Reflections on Jack Layton’s death

Like many others, I was shocked at how frail Jack Layton looked at the press conference when he announced he was fighting another form of cancer and would be taking leave from his duties as the leader of the federal NDP.

Like many others, I was shocked at how frail Jack Layton looked at the press conference when he announced he was fighting another form of cancer and would be taking leave from his duties as the leader of the federal NDP.

My gut reaction was that he looked much  like my father did in the final days of his battle with pancreatic cancer. I think Mr. Layton’s physical deterioration stood out so starkly for most Canadians because of the obvious vigor with which he fought his last election campaign; he had turned his hip surgery cane from a liability into an asset and a symbol of his perseverance and determination. I can still visualize the well-publicized scene in the pub when Jack served beer to a raucous crowd wearing that trademark smile of his — a smile that allowed him to immediately connect with people from all walks of life and all political affiliations. I met with Jack on a number of occasions and was always impressed with his vitality and his positive approach to life in general and politics in particular. When he came to Quesnel for Billy Barker Days in 2006 I was in awe of his ability to work a crowd.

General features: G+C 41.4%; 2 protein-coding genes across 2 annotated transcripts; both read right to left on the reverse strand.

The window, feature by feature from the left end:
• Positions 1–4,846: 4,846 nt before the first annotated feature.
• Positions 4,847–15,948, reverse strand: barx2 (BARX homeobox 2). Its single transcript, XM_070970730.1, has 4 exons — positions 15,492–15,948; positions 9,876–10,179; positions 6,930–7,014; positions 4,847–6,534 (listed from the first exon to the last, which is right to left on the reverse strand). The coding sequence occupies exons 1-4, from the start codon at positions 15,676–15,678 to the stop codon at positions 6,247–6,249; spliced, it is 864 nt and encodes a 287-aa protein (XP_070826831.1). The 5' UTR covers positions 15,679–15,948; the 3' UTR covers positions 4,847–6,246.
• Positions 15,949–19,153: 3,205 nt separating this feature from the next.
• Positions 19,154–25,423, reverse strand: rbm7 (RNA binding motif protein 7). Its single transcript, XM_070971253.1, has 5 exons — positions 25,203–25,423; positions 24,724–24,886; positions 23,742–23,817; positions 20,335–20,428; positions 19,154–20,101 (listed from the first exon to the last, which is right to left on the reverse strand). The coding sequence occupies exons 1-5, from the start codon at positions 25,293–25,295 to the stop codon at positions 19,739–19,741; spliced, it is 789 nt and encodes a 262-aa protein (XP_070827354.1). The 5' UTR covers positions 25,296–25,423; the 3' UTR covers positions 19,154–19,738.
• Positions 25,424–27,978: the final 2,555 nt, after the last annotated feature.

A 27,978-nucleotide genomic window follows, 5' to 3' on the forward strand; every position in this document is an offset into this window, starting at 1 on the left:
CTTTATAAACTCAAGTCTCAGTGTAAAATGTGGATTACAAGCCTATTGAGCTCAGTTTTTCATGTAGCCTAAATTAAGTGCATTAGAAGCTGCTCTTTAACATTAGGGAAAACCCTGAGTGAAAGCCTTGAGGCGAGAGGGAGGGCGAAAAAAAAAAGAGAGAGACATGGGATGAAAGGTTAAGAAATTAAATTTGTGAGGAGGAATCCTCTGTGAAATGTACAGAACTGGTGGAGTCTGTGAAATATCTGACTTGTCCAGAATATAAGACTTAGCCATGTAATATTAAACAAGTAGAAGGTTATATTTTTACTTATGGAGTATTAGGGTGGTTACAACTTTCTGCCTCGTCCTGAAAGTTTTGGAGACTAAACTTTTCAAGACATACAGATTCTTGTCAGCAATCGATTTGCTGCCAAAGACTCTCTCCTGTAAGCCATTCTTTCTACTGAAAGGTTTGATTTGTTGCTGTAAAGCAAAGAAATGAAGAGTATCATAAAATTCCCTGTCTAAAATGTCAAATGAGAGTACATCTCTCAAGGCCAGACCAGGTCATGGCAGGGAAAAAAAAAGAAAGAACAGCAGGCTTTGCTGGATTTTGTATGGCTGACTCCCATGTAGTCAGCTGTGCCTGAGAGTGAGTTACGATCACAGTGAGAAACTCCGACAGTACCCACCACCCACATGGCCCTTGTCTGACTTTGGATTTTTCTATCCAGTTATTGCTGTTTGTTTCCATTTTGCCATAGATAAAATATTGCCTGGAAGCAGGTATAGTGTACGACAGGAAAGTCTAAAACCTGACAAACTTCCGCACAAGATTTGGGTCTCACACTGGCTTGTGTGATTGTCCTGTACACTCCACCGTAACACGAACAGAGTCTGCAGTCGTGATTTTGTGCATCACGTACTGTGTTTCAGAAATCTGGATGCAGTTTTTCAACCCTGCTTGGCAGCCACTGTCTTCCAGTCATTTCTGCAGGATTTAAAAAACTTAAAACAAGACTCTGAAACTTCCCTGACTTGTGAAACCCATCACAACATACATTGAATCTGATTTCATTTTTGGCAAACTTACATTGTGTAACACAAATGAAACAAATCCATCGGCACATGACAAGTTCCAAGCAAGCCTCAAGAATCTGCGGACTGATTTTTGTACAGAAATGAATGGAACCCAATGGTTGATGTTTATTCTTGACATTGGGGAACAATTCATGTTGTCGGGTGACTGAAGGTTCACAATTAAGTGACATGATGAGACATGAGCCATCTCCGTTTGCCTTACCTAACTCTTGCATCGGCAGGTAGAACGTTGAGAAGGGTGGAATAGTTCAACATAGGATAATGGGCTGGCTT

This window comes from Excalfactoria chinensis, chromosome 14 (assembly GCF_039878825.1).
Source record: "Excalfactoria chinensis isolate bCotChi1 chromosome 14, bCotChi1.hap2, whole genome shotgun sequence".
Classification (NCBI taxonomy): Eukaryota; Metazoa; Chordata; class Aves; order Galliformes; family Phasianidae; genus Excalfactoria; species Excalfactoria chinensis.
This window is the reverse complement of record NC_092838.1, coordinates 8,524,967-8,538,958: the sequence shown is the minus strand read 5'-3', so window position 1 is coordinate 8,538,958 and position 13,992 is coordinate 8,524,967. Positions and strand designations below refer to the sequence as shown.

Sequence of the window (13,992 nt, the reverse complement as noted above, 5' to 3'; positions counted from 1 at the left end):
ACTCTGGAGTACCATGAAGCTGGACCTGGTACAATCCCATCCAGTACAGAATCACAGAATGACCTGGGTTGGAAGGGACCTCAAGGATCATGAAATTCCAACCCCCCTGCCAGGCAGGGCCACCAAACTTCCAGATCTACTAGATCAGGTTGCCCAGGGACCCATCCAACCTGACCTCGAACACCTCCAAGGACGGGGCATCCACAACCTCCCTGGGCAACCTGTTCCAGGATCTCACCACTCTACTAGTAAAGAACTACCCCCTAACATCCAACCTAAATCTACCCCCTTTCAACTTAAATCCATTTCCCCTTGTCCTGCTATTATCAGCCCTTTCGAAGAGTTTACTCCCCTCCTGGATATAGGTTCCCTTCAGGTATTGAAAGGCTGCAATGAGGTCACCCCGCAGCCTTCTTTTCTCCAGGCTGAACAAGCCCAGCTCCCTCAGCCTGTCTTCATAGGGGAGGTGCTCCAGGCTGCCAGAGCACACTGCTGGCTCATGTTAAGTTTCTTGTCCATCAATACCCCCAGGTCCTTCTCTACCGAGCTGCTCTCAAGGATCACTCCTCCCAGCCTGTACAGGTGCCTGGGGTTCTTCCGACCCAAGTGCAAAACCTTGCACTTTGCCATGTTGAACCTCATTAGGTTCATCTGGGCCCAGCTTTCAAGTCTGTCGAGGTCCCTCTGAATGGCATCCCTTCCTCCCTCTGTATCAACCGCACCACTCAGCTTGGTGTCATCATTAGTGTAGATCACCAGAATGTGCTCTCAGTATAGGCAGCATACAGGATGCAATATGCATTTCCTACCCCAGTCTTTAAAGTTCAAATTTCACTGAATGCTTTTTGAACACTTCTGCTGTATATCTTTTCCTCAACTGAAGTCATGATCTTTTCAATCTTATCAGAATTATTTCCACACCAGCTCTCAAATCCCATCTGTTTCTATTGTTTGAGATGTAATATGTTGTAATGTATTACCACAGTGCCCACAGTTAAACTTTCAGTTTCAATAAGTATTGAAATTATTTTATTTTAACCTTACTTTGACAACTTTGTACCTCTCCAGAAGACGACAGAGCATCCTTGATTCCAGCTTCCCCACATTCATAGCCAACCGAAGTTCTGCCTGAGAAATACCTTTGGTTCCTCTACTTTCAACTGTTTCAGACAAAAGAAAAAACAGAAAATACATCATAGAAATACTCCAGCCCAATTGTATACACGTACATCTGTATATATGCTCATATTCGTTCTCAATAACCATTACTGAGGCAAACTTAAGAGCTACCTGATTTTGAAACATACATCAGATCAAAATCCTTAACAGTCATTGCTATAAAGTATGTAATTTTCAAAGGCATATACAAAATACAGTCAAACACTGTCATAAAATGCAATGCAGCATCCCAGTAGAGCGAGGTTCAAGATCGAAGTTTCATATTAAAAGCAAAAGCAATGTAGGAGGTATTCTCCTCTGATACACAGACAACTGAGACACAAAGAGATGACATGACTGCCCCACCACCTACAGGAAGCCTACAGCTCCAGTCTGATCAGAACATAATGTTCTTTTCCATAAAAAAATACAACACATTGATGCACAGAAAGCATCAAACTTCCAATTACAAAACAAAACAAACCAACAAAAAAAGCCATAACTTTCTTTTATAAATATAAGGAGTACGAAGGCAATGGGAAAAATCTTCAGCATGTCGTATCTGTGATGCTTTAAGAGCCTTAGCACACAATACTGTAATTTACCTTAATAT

He genuinely loved meeting new people, listening to their stories, and giving them a sense that things could be different if each of us put energy into finding solutions rather than simply rehashing the problems.

My staff and I still chuckle about Jack’s attendance at the Billy Barker Days Barn Dance. He’d outfitted himself at the Gold Dust Mall and mentioned he was going to the Barn Dance at all the day’s public speaking events. When he got there he danced up a storm and chatted with young people at the dance about politics and how they needed to get involved to change the system. Jack and I also took a fly over of the mountain pine beetle impacted forests surrounding Quesnel and had long conversations about what we saw. He was a quick study and as a result of his direct experience, the federal NDP began to highlight our needs in Ottawa.

Jack Layton’s death this week to an undisclosed form of cancer was sad news. His passion and energy towards creating a better Canada for every Canadian will be missed.

Bob Simpson is the Independent MLA for Cariboo North.

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